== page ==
The Antarctic Muon and Neutrino Detector Array (AMANDA) at the South Pole is no ordinary telescope. For one thing, its 677 detectorsarrayed in a cylinder 120 meters in diameterare buried more than one-and-a-half kilometers beneath the snow (right). And instead of looking up, they point down, straight through the center of the Earth. But according to results published in today's issue of Nature, AMANDA's odd configuration works like a charm: the telescope has now made its first sighting of elusive astronomical objects known as high-energy neutrinos.

"We have proven the technique," says Francis Halzen, a professor at the University of Wisconsin-Madison and lead author of the new paper. "We have a unique probe with a sensitivity well beyond other experiments, and the neutrinos we've seen are of a higher energy than has been seen before." The neutrinos AMANDA spotted this time around came from cosmic rays crashing into Earth's surfacewhich are not scientifically the most interesting. The fact that the instrument detected them, however, gives scientists hope of tracing other neutrinos to more exotic, distant and violent events in the universe, including exploding stars and active galactic nuclei.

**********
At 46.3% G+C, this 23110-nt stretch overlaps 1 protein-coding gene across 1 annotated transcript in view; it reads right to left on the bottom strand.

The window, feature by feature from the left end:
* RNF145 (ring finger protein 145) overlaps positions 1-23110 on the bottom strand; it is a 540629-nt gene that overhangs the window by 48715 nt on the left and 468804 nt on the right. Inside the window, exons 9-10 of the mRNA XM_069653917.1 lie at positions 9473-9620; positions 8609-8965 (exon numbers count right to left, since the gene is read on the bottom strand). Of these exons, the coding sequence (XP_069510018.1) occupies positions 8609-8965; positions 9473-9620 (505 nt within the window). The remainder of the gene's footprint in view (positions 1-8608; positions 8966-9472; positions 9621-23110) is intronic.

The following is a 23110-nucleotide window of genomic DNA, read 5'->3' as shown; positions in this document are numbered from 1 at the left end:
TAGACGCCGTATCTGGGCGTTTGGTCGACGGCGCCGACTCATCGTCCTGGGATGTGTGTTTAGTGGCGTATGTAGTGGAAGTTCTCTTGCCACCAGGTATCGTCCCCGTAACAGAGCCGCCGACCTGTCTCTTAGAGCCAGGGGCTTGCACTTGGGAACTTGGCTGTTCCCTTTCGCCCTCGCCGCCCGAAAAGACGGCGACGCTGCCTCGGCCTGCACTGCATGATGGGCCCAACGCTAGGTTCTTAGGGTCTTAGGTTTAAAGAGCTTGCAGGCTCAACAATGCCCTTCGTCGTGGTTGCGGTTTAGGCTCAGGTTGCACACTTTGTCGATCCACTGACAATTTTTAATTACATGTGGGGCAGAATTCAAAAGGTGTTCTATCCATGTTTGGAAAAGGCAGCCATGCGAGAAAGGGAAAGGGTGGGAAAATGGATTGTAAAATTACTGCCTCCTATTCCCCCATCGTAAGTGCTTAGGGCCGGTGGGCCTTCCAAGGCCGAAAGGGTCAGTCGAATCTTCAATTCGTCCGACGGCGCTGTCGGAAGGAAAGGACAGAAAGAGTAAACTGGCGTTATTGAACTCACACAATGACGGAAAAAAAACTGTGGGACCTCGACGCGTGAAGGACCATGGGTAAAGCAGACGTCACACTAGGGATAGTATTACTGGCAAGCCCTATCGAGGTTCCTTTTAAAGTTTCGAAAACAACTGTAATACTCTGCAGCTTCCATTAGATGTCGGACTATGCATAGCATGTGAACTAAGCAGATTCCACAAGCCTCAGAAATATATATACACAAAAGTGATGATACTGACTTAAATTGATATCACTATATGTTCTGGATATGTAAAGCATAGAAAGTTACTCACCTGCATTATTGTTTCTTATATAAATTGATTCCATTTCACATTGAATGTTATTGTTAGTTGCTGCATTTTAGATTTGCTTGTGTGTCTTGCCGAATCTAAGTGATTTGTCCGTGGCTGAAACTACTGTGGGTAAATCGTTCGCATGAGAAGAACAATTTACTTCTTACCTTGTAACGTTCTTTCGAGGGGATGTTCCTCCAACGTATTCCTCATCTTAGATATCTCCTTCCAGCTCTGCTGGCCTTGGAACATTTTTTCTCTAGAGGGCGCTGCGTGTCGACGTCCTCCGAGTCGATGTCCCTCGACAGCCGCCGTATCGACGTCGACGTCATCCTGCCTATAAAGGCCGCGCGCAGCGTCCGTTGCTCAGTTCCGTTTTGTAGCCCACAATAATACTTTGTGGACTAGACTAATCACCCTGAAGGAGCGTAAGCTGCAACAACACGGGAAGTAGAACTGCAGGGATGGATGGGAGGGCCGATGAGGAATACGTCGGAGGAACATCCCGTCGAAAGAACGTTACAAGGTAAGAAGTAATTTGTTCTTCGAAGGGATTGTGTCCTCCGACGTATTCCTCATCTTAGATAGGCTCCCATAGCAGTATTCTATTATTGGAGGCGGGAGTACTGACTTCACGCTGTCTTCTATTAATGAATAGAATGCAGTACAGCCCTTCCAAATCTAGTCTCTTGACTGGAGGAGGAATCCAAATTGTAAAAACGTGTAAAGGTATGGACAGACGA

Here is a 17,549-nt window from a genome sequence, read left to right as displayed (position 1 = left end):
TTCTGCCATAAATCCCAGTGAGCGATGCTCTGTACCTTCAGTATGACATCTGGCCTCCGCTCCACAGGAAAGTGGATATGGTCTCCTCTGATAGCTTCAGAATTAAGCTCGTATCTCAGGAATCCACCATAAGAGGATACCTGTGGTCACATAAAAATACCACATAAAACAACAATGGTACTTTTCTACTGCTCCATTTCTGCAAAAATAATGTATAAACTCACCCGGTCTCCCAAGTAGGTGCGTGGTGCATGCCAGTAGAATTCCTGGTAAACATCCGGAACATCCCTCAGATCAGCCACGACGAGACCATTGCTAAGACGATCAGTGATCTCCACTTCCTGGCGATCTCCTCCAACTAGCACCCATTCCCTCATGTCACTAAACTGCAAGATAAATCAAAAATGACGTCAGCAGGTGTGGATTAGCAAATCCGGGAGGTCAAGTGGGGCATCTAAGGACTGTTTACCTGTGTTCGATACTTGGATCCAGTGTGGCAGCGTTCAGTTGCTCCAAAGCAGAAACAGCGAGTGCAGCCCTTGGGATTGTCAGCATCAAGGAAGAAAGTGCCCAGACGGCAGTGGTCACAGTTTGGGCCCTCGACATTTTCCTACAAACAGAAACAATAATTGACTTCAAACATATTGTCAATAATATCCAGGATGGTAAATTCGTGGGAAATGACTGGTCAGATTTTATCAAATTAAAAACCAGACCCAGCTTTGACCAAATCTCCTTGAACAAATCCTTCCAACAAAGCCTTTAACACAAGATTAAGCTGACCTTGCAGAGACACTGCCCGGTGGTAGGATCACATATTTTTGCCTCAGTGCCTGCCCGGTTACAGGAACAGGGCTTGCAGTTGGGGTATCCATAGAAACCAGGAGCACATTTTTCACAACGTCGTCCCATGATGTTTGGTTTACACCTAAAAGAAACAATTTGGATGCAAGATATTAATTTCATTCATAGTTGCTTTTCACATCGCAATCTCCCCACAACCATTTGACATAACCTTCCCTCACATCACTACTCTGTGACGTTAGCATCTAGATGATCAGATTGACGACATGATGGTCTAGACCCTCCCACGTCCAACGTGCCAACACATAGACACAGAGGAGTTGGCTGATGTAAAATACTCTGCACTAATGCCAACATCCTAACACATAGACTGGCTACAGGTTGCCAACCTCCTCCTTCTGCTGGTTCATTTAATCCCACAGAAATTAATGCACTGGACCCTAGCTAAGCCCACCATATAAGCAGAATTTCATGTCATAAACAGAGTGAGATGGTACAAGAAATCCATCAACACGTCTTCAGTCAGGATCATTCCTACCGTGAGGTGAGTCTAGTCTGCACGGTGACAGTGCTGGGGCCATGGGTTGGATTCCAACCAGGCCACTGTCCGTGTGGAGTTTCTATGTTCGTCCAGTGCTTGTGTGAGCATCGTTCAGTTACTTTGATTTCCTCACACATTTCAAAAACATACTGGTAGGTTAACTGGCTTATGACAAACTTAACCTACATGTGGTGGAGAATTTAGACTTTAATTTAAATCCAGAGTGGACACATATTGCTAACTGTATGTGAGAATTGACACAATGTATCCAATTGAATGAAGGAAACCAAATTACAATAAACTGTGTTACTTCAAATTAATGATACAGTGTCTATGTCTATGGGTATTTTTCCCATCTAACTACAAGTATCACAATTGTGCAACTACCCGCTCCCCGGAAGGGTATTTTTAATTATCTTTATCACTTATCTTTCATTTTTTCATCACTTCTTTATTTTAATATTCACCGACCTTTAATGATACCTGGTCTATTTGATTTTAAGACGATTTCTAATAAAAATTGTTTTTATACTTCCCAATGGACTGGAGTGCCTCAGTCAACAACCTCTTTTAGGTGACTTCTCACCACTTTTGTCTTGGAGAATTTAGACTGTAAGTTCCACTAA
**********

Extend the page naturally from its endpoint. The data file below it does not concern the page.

AMANDAs secret is that it points down, using Earth to filter out everything but high-energy neutrinos. Unlike other forms of radiation, beams of invisible, uncharged and nearly massless neutrinos can pass through stars, planets, magnetic fields and other obstacles undeterred. They are also the only high-energy particles that can convey information from the outer edges of the universe, says Principal Investigator Robert Morse at UW-Madison. "This is our coming-out party," he says of the latest results. "Now we start the process of discovery."